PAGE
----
Hope you have a great rest of your week, Ryan.

  6. I think that educating the kids is the best way to get through to them. I was born with only four full fingers and have found that talking to the people that stare and snicker is the best way to get through to them. Rational thinking and humor is the best way to fix any situation. Great post!

    Today I have a brand new grandson…

    …he weighs 8 pounds which is pretty good considering that he was born minus his right arm. He’ll be a south paw for sure, we’ll never have to guess about that. Can you imagine how strong that arm is going to be? I think that my grandson is going to be one heckuva strong character all around.

    I know some things that no one else knows about him yet. He’s a blessing to my daughter who at times needs a reminder of how strong she is. Little Joachin will let her know every single day now that he’s here. I’d thank him now for that but he hasn’t learned any English yet. Someday I’ll have to let him know how much I appreciate everything he’s going to do for my beautiful daughter who waited a long time for him to show up.

    As proud as I am of her, I can only imagine the pride she will feel for her little boy. Everything he does will be just a little tougher for him but as he tries a bit harder, she will beam with the pride of a mother who has watched her child face challenge after challenge and accomplish things she never dreamt him capable of accomplishing.

    We’re all born with challenges ahead of us, but most of us don’t realize how strong our children are because we assume that success is a given. Joachin’s mother won’t make that assumption lightly so when he shows his strength, she will be a lucky mother indeed. She will know that her son has worked hard to tie his shoes, write his name and catch a ball. Most mother’s take such achievements as ordinary milestones but my daughter will see Joachin’s success’s as the true triumphs that they are. She’s a lucky mother indeed.

    What a strong arm he will have! That one arm will take him through life, literally single-handedly. It will be a Herculean arm that will hug her tightly enough to let her know that her son doesn’t need two arms to show his love and appreciation for a mother who has grown stronger along with him. My pride in them both may be early, but it is well placed, of that I am sure.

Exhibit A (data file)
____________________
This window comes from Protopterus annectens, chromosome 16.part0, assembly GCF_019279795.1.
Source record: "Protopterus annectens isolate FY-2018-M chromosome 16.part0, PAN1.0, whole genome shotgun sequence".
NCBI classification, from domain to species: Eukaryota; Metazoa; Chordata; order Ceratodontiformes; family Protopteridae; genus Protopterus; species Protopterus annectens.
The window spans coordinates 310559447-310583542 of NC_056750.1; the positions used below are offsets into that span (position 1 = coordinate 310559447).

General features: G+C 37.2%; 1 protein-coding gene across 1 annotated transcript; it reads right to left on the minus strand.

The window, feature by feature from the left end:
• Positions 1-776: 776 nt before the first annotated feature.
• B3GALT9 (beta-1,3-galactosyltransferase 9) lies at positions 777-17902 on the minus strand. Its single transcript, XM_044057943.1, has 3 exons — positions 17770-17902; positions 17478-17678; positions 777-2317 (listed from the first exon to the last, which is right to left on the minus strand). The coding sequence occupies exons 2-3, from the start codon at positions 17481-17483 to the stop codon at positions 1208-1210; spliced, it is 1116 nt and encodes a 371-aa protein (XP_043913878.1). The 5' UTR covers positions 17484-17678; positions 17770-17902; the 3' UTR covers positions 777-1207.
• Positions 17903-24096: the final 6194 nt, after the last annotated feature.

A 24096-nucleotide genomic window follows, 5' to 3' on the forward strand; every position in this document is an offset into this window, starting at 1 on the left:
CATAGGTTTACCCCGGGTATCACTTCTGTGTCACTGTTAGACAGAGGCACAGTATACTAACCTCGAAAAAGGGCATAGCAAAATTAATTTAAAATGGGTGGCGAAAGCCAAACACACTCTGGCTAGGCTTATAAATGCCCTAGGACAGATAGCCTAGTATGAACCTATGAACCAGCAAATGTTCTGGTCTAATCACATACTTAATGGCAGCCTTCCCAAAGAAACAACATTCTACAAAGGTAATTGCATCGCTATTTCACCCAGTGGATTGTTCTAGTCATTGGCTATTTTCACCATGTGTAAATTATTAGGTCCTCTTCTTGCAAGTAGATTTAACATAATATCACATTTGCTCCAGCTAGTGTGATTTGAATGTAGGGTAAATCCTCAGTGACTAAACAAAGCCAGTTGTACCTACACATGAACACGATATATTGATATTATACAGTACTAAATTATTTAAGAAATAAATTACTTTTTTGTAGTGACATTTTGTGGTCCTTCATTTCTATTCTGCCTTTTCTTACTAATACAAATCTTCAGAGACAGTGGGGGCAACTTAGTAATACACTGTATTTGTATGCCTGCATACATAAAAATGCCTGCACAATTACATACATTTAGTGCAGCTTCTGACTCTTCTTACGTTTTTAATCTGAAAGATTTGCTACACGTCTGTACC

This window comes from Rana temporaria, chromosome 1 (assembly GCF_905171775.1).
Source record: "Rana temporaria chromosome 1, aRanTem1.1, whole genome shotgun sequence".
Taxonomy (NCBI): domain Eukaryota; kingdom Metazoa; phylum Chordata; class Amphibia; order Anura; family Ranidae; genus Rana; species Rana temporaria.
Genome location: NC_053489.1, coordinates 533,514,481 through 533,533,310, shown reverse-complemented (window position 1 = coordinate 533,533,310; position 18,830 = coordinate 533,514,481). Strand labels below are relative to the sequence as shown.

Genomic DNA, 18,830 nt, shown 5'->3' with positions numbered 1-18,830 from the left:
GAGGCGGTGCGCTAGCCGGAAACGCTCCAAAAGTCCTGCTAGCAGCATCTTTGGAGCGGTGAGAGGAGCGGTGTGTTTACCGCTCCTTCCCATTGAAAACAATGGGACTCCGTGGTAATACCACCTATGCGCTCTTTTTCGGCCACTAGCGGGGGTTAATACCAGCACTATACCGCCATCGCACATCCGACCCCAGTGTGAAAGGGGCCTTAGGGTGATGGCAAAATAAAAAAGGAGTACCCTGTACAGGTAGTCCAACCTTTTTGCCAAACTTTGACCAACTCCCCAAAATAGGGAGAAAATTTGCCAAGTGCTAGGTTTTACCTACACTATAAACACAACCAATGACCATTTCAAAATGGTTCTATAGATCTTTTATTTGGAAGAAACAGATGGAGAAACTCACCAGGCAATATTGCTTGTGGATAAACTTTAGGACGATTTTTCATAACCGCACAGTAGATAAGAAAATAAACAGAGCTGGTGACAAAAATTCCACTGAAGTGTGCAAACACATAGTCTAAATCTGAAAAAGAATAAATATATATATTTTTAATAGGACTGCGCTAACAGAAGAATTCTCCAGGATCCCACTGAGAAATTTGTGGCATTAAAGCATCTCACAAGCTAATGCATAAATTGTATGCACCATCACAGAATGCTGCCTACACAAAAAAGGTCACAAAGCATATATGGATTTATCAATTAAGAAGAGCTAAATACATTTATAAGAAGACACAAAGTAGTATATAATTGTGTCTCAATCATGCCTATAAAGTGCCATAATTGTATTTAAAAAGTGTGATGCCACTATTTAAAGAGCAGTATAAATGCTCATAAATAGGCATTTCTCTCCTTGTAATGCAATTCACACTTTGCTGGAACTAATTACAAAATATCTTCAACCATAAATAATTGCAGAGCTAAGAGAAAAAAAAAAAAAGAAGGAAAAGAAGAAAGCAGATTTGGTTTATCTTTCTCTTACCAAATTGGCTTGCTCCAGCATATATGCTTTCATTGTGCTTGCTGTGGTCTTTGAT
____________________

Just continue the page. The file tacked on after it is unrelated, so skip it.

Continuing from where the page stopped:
I often wonder why so many challenges are placed in my way but Joachin’s birth has answered so many questions. I had to face challenges so that I could be here today, and be here with the strength that my daughter needs as she meets her amazing little boy. I can’t afford to be in California to hold Joachin yet but I am so looking forward to meeting the little man myself. He will do with one arm what many can’t do with two. My wonderful daughter gets to watch him grow up to be a strong man who will show her that he only needs one arm to reach his own stars, however high they may be.

    Once again, I thank Joachin for what he will do for my daughter. The tiny arm he possesses today will be an amazing arm and he will be an amazing human being, giving us all strength that we never knew we had. And I thank my daughter for giving me such an amazing gift, a grandson who has already, in less that 12 hours on this planet, shown me why life can be so rocky. And, he’s made me a little bit ashamed that I ever asked, “Why me?”

  8. Ryan,

    I love your mixture of keeping a healthy sense of humor (I think kid reactions are funny, too) and being sensitive towards others (your daughter, the guy who–unlike you–would have been offended, etc.). You’re a great dad and an excellent role model for kids who want to grow up to be kick-butt adults.

    Glad to be friends with you.

  9. I really want to thank you for sharing this… For so long now I’ve felt like “we’re in the clear,” he’s all “grown up” and the job’s done. But this post shows me that’s not true. I honestly cannot believe that happened… I mean I DO believe it, but it’s just so out of control! I know you’re kidding about running around and screaming. But I love the idea of addressing the kids directly. I think it would be great to ask the teacher for structured class time – it’s THAT important. I love what you said about “what if you weren’t you?” So true! I think this will be an excellent opportunity for some learning. It’s right here – in pre-K that if this isn’t addressed, the kids get the idea that this is appropriate – and the stage is set for bullying. Not bullying you because you’re an adult, but another kid who shows up with a limb difference, any difference – not to mention Claire!!! Be your kind and educational self, and please let us know what happens… :-./

    • My boyfriend has two arms one hand as well. He is SUPER freak out about people’s stares. He won’t go out without a jacket on and if this would have happened to him he would have got in the car and crie and never go there again. It’s sad really. :/ I wish he could let things go and not feel offended.